Jim Jordan Hits Back At Willis, Says Country Has ‘Figured Out’ Her Cases Are ‘Built On Politics’

(Screenshot/Fox News/"Hannity")

Hailey Gomez General Assignment Reporter
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Republican House Judiciary Committee Chairman Jim Jordan slammed Fulton County District Attorney Fani Willis’ recent comments against him Tuesday on Fox News, stating that the country has already “figured out” her cases are “all built on politics.”

Jordan appeared on “Hannity” to discuss the recent call out from Willis as legal tensions have built between the two over her indictment of former President Donald Trump. Following a clip played from Willis’ Monday interview on MSNBC where she called Jordan a “clown” and stated that he was allegedly attempting to “interfere” in her criminal investigation, Fox host Sean Hannity questioned the Ohio representative on his response to the statements.

“Well, first of all Sean there’s a template — the Left will tell a lie, big media will report the lie, Big Tech will then amplify the lie. When you try to tell the truth they call you names — they call you a clown, they call you a racist, they come after you. But it doesn’t take away from the fundamental lie they told in the first place. The big lie here is President Trump did something wrong. We know that is not the case. But all these cases are now falling apart because, Sean, they’re all built on politics,” Jordan stated.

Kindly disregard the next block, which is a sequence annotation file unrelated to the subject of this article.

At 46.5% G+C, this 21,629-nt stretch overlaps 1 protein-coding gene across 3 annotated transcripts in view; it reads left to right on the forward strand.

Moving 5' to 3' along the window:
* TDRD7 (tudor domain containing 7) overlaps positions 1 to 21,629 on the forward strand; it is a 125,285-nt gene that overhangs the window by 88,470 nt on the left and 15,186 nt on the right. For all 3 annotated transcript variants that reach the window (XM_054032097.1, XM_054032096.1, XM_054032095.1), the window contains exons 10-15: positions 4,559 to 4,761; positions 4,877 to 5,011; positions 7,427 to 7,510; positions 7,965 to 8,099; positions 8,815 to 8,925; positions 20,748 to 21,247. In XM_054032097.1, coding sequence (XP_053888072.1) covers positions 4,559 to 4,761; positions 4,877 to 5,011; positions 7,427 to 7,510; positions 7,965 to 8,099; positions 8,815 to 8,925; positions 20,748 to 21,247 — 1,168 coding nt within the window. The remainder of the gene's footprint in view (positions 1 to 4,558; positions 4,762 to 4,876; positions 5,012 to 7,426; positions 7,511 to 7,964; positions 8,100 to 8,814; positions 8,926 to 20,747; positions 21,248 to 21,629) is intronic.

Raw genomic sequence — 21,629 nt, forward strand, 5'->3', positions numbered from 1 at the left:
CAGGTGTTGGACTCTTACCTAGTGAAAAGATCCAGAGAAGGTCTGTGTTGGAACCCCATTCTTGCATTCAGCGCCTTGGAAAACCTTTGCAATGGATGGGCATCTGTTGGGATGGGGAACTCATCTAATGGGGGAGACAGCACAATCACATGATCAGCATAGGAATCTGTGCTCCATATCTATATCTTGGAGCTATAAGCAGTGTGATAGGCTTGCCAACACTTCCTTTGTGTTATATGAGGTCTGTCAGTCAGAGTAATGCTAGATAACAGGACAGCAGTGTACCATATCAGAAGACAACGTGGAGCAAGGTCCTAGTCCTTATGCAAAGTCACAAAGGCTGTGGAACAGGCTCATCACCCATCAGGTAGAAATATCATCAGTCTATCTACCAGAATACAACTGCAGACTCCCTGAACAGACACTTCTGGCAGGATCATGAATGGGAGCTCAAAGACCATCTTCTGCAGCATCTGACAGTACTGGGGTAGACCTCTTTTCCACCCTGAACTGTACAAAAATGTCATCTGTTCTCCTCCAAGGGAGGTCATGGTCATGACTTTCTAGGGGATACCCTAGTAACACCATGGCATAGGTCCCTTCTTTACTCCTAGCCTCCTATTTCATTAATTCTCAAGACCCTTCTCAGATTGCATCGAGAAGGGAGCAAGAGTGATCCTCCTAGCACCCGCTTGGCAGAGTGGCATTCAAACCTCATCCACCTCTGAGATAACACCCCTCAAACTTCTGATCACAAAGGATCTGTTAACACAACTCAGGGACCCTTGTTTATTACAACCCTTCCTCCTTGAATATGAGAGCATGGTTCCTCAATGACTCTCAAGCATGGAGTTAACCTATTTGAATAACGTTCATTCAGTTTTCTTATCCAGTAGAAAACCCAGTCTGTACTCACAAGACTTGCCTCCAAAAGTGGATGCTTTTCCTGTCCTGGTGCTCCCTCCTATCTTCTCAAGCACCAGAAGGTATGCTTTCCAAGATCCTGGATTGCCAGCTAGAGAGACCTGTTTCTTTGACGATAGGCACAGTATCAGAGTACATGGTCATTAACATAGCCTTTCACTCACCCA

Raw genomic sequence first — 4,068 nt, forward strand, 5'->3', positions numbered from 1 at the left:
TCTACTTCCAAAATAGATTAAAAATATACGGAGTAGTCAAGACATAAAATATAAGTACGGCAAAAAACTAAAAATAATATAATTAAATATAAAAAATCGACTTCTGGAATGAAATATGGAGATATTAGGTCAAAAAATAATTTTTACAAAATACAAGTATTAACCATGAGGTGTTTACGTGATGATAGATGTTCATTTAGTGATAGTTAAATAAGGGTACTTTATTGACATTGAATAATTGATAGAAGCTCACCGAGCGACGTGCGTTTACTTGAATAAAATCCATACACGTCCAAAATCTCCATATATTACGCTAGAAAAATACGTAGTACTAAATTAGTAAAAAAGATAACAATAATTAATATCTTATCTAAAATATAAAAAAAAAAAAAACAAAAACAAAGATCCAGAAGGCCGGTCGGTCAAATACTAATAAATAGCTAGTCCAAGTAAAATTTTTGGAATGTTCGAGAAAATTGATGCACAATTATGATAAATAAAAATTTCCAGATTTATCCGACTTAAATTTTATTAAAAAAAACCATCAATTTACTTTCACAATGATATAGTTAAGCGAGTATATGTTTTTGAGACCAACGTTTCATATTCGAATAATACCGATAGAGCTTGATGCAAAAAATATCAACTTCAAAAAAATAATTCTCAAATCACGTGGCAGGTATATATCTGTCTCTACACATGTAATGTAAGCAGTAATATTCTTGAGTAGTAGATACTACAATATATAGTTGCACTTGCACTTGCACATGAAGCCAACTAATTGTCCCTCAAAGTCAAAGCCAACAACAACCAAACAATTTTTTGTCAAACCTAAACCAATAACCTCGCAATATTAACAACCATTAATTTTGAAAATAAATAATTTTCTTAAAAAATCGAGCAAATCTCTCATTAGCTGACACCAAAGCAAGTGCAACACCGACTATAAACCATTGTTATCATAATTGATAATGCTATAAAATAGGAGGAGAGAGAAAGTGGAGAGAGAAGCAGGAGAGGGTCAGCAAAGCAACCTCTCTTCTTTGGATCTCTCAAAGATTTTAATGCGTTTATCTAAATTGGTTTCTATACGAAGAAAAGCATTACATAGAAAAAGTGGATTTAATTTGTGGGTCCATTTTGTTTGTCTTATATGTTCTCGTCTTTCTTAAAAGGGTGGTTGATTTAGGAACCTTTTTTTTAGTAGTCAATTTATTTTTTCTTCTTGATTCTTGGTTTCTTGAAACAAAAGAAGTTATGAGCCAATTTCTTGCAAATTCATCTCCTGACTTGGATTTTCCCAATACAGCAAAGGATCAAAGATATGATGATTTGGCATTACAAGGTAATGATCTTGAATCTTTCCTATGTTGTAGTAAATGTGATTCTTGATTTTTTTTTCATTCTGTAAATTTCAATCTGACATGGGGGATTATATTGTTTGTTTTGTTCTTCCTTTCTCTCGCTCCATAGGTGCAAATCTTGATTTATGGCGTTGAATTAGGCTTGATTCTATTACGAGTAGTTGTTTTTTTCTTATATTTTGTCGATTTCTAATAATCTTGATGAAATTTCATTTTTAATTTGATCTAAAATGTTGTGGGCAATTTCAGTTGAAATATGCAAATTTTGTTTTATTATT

In addition to calling out the timeline of Willis’ indictment against Trump, the representative highlighted Manhattan District Attorney Alvin Bragg and special counsel Jack Smith — both of whom have brought forward charges against the former president. (RELATED: Fani Willis Fends Off Dem Primary Challenger Despite Looming Threat Of Removal From Trump Case)

“Fani Willis started this investigation two and a half years ago, but she didn’t bring charges until after President Trump announced he was running for president. Alvin Bragg said I can not envision a world where I would charge President Trump and call Michael Cohen as a prosecution witness, but he did just that after Trump announced he was running for president. Merrick Garland didn’t appoint Jack Smith as special counsel until three days after President Trump announced he was running for president,” Jordan stated.

“So the country figured out, this is all politics. She can go on TV and say what she wants, we’ve got a whistleblower from her office who was talking with us about misspending federal funds. So we’re going to do our job, we’re going to highlight the truth and the facts, but the country has already figured it out. They know all these cases are built on politics, and that’s why they’re all falling apart.”

Reports surfaced in early January regarding Willis’ relationship with fellow attorney Nathan Wade, who was appointed as special prosecutor on Trump’s case, and accusations that she signed off on funds used to pay for vacations for the two. As Willis’ underwent a disqualification hearing trial, Wade ultimately withdrew from Trump’s case as presiding Judge Scott McAfee gave prosecutors the option of either having Willis and her team step down from her case against Trump or to have Wade withdraw.

By February the House Judiciary Committee sent Willis a subpoena for documents relating to the potential misuse of federal funds, later revealing at a CPAC conference that a whistleblower from Willis’ office had come forward to the committee. Jordan later threatened Willis in March to hold her in contempt after refusing to accept the subpoena via email.

Willis’ disqualification from the case is still being deliberated on after an appeal court in early May reconsidered an order regarding the request.